The Global Seed Vault management seem to be playing this down and say they’ll just have to use the bunker’s cooling system more often. But surely, that’s not quite the point?
Story and pictures on Spiegel Online
And here’s the link to the Global Seed Vault project:
All about the Spitsbergen bunker:
DateSeptember 11, 2008 | 7:38 am
Anyone Spotted those Polar Bears?
This polar bear (Ursus maritimus), is pictured on the pack ice in the Arctic circle. The photo is from WWF.
(c) WWF / www.JSGrove.com
I read a story about a whole group of polar bears, said to be swimming for their lives off the coast of Alaska. I asked my colleague Emily Schwing in Alaska if she had any more background. She agreed to send us her own guest blog entry. Here it comes:
On August 16th, nine polar bears were sighted swimming in the open waters of the Chukchi Sea off the northwest coast of Alaska. Federal observers were conducting aerial surveys when they spotted the bears swimming more than 15 miles off shore. One bear was sighted nearly 65 miles off the coast and some of the animals were reported swimming north.
Environmentalists argue the recent sighting could indicate that polar bears are opting to take longer, more dangerous, energy demanding swims in search of land or stable sea ice. Sea ice coverage in the Artic was reported at a record low in 2007 raising serious questions about the extent of polar bear habitat available to the marine mammal. Polar bears depend on sea ice as a way to hunt ringed seals and other prey.
Between 1987 and 2003, only 12 bears were observed swimming in open water. But in 2004, 51 bears were found swimming in the open ocean. That same year, four polar bears were found drowned in the Beaufort Sea following a storm. The fate of the nine bears sighted last week is unknown.
According to biologists with the US Geological Survey, polar bears are very strong swimmers, but distances of 50 to 100 miles could be exhausting for the animal. Scientists and environmentalists alike speculate that as sea ice continues to decline, events like this could happen more often
Federal marine contractor, Science Applications International Corp was conducting the aerial surveys for the Minerals Management Service, which leased 2.76 million acres offshore for future oil and gas development in February. The surveyors were looking for whales and other marine mammals when they spotted the polar bears.
The US department of the Interior Secretary Dirk Kempthorne listed the polar bear as a threatened species under the Endangered Species Act in May of this year, after a large body of scientific information indicated that arctic sea ice will continue to decline.
The state of Alaska, under Governor Sarah Palin is currently suing the US Federal Government over the listing of the bear citing a lack of strong scientific data and information that relies on too broad a timescale.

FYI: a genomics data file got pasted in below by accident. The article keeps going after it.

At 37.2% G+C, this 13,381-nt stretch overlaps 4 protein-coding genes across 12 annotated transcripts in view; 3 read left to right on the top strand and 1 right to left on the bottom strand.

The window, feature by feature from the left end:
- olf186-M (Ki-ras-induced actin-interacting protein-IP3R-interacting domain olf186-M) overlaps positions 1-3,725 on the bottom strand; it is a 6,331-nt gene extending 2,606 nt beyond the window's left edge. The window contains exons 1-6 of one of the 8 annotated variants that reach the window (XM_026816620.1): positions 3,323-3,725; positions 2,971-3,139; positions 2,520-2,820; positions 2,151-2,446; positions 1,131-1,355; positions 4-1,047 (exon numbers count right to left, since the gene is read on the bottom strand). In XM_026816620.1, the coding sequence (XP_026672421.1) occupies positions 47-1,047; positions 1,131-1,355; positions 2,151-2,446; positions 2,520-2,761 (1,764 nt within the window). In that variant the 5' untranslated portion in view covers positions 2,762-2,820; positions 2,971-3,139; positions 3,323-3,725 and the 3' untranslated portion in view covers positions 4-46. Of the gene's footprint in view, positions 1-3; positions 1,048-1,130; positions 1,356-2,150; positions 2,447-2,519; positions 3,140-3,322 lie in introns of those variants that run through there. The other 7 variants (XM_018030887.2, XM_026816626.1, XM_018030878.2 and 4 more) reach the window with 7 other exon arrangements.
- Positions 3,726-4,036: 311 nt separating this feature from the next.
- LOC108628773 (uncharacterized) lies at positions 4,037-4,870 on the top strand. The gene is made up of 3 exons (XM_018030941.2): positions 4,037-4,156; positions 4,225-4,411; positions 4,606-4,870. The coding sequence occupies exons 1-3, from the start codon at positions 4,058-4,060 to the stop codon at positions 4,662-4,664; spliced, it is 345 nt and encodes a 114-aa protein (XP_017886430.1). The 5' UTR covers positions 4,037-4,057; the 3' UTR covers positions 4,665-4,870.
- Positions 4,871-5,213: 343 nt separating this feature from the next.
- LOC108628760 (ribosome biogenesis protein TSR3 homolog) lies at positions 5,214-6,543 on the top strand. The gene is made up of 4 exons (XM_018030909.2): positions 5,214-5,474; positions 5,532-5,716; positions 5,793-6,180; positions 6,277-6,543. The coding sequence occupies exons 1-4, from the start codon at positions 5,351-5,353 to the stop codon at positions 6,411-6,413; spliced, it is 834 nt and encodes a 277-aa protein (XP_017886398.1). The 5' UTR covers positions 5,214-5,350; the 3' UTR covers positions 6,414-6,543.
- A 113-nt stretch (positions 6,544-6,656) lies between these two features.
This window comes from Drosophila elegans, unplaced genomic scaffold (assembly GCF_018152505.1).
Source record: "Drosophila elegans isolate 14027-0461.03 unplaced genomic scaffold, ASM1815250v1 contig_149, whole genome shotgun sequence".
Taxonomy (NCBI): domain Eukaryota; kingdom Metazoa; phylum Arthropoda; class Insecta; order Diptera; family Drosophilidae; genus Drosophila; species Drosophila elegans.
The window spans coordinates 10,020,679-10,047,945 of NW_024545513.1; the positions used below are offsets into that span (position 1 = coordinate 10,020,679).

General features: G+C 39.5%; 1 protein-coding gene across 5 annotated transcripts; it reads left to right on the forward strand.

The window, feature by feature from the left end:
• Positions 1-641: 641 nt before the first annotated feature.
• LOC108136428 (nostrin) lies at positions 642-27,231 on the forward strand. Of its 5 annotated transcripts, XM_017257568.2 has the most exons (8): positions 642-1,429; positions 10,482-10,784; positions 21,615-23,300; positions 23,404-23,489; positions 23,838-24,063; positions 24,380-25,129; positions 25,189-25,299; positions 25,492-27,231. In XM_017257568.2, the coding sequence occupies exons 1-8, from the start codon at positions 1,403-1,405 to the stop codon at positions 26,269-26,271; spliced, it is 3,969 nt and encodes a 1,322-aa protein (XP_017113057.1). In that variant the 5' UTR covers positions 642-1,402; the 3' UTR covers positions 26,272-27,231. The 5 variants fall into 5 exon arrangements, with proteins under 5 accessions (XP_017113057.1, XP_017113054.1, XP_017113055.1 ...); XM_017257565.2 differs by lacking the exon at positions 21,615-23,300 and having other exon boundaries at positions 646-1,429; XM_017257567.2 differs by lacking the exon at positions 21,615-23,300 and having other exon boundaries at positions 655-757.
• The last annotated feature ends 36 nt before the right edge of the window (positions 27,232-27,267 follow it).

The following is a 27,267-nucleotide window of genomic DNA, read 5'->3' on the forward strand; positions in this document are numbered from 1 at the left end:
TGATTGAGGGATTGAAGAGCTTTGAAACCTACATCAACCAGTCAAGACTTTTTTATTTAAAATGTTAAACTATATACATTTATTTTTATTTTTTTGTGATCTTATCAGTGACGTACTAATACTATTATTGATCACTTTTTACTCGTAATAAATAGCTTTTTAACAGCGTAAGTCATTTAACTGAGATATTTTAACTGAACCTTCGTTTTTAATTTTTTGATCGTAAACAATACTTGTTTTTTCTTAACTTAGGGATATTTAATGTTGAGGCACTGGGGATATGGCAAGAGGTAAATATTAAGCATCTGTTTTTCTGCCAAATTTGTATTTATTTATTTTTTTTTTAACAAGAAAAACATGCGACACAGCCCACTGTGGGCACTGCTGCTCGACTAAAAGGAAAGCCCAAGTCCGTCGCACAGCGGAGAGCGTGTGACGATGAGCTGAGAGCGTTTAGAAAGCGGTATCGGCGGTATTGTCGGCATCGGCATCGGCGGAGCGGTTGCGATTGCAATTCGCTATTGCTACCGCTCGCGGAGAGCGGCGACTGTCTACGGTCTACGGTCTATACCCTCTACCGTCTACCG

And if anyone hears any more about those bears, please let us know. You can put the comment on the blog or send a mail to firstname.lastname@example.org
Emily found this interesting bear story on the reuters website and promises more on US and Canadian attitudes towards polar bears in the near future.
DateAugust 28, 2008 | 3:01 pm
Catching up with the Comments
I’ve just finished putting together a little audio-collage about climate-saving projects being run by young people. It makes me optimistic.
Listen to the young climate activisits
Now I still have two “blog jobs” on my conscience for today.
Beth Lunsford from the USA says she likes the blog,and that the whole world has to work together on climate change. Thanks for that Beth, I think you’re absolutely right.Beth’s comment was prompted by the pictures of the “polar bears” at the Brandenburg gate in Berlin. But she’s sceptical about the aims of Barack Obama’s world travels and thinks they were only just for photo opportunities. It’s good to hear what people in the USA think about all this. I really enjoyed being in the USA for 4 weeks this summer.
(This has got to be one of favourite radio station buildings, discovered while travelling on the Olympic Peninsula, Washington State. If anybody from the station reads this, please drop me a mail, I’d have loved to meet you and have a look round!)
Apart from seeing some beautiful landscapes, as a British-born European based in Germany, it was great to get a feel for the US lifestyle and follow some of the election campaigning. A lot of us here in Europe feel that there could be a positive development in the climate policy of the USA after the election. But I share the view of those experts who think our expectations might be so high, we’re bound to be disappointed. I’d be interested to hear from anyone who has an opinion on this issue.
And while we’re on the subject, I’d like to thank Andreas Eister, who actually took the pictures at the Brandenburg Gate for WWF. And let me tell you here, Andreas, that the close-up of the “bear” is one of my all-time favourites.
Marie Laure, who runs a project called “Cool Mountain”, aimed at getting people to use less water and power in ski resorts, has asked whether she can post something on the blog. Sure Marie Laure, I’d be delighted to pass on some info about your project. I’d put up a web link, but I haven’t actually found this particular project on the internet. Look forward to hearing from you!
DateAugust 13, 2008 | 2:39 pm